Associate Dean of Students, Student Life Sarah Ocando, is forming a committee to examine how we “invite outside voices into the community to stimulate conversation.”
She is researching who has spoken on campus to avoid leaving blind spots in the campus conversation. “Inviting outside voices into the community” is one of the seven objectives of the 2014-2017 Covenant College Strategic Plan that are being focused on during the current school year.
Vice President for Student Development and Dean of Students Brad Voyles appointed Ocando to work on this in August 2015. In October, she began with an initial group of people as a sounding board composed of Resident Director of Founders Isaiah Barnfield, Associate Dean of Students and Residence Life Jonathan Ingraham, and Assistant Professor of Biblical Studies Hans Madueme. Now she is in the process of forming a new committee to continue the work.
Ocando said, “It’s good for any institution or community to think about what voices they get to listen to, so it’s not just hearing ourselves talk.” She said that Student Development wants to look at who is in the majority and who is heard most often to ensure that other voices can be heard. “When you engage with people who are different, that can help you know who you are and what you believe, and some of that can come from listening to different opinions,” she said.
Voyles also said that bringing in outside speakers is a priority: “We have a rich resource of faculty and staff” to draw from “but we don’t want to become insular.” Student Development wants to hear from people from a range of experiences.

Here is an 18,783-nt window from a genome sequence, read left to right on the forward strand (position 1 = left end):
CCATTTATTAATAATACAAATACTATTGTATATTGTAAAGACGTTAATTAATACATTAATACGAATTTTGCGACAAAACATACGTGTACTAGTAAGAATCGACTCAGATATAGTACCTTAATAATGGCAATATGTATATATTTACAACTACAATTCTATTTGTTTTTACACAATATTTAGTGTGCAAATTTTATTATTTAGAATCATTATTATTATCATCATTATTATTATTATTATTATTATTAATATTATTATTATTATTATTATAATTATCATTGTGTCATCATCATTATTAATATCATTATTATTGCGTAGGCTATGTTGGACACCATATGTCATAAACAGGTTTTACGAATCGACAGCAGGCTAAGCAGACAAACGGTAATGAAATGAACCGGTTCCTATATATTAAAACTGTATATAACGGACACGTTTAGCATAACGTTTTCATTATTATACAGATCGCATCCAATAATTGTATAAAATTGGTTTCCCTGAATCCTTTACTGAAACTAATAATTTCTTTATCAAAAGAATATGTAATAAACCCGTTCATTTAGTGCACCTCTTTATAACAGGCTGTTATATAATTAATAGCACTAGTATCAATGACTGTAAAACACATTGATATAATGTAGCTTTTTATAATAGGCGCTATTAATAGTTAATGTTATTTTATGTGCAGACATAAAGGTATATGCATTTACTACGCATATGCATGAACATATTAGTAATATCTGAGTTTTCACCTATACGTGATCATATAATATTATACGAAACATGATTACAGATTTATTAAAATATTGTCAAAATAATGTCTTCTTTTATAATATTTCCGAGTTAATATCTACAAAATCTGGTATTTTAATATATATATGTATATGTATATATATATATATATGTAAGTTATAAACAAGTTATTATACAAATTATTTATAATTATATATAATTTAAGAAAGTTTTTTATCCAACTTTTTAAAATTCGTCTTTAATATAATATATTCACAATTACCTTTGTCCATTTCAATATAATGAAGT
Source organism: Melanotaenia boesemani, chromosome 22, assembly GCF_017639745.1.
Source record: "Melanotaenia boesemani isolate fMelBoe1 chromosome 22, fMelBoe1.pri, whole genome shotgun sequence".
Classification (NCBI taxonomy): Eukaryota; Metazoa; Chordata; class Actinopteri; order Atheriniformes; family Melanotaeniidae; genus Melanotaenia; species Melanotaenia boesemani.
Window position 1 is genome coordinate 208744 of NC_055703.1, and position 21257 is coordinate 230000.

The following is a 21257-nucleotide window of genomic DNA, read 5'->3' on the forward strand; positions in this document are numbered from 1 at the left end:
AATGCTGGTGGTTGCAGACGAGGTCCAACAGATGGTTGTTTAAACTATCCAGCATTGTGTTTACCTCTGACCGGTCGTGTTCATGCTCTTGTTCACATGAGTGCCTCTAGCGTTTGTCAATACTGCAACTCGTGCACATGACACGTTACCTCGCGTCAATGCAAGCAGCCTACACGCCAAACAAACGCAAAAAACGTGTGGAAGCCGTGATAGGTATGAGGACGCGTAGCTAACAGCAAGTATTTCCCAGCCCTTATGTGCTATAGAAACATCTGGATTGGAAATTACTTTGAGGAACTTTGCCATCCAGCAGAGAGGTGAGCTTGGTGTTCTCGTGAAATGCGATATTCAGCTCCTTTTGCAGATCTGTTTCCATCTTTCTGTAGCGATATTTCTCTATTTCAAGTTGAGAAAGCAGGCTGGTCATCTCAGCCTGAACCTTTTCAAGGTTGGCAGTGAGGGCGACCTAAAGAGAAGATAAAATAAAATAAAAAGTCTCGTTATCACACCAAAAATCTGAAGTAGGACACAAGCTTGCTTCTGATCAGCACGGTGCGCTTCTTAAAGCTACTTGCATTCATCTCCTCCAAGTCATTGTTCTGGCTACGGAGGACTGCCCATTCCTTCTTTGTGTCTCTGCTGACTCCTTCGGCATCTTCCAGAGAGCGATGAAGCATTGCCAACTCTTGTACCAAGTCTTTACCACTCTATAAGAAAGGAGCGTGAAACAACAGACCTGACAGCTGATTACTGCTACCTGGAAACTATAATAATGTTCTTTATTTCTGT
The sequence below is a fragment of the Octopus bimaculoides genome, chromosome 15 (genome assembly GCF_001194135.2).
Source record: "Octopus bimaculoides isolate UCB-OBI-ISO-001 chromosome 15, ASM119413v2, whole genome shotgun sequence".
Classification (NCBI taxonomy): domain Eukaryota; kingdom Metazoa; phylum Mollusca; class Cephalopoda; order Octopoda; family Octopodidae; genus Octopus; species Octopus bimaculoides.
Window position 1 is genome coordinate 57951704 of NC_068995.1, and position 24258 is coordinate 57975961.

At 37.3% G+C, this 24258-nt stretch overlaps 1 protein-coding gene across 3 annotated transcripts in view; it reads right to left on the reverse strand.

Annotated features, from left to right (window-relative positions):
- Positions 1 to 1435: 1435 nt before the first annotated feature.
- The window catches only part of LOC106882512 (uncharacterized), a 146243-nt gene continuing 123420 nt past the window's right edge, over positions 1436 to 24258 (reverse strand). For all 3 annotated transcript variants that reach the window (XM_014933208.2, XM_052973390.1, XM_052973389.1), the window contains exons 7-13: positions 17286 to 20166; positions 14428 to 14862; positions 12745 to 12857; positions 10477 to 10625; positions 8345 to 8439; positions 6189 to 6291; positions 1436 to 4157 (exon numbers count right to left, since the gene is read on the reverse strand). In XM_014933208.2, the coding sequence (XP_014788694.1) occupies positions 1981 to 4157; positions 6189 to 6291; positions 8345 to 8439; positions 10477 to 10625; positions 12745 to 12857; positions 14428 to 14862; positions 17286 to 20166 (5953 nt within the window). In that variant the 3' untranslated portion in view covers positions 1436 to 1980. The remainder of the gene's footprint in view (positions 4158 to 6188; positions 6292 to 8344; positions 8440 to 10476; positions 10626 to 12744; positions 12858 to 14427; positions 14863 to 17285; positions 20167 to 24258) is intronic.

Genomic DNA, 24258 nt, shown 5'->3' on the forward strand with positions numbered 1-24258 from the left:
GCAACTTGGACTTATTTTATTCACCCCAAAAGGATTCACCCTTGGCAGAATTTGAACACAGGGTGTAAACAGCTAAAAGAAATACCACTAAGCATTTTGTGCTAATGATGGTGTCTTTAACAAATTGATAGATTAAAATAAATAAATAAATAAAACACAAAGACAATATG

Although she’s still in the information-gathering stage, Ocando said that long term, she wants to get an idea of what is going on currently and in the past, to make sure that “we’re not missing opportunities.” Student Development, Student Senate, the Chapel Department, and Academic Affairs, among others, could use information gathered to determine what has been happening and if they need to improve anything.
Voyles said that bringing in outside speakers “doesn’t fall on any one office.” The Chapel Department, Student Development, the Center for Calling and Career, academic departments and even student-led clubs invite speakers. Sometimes speakers ask to speak at the college, as did Michael Gerson who spoke on predatory lending in November 2015.
Voyles said that having this objective in the Strategic Plan makes it a priority. Although bringing in diverse voices is one of the special focuses of the 2015-2016 year, it will probably continue to be a goal next year like most of the other goals of the plan.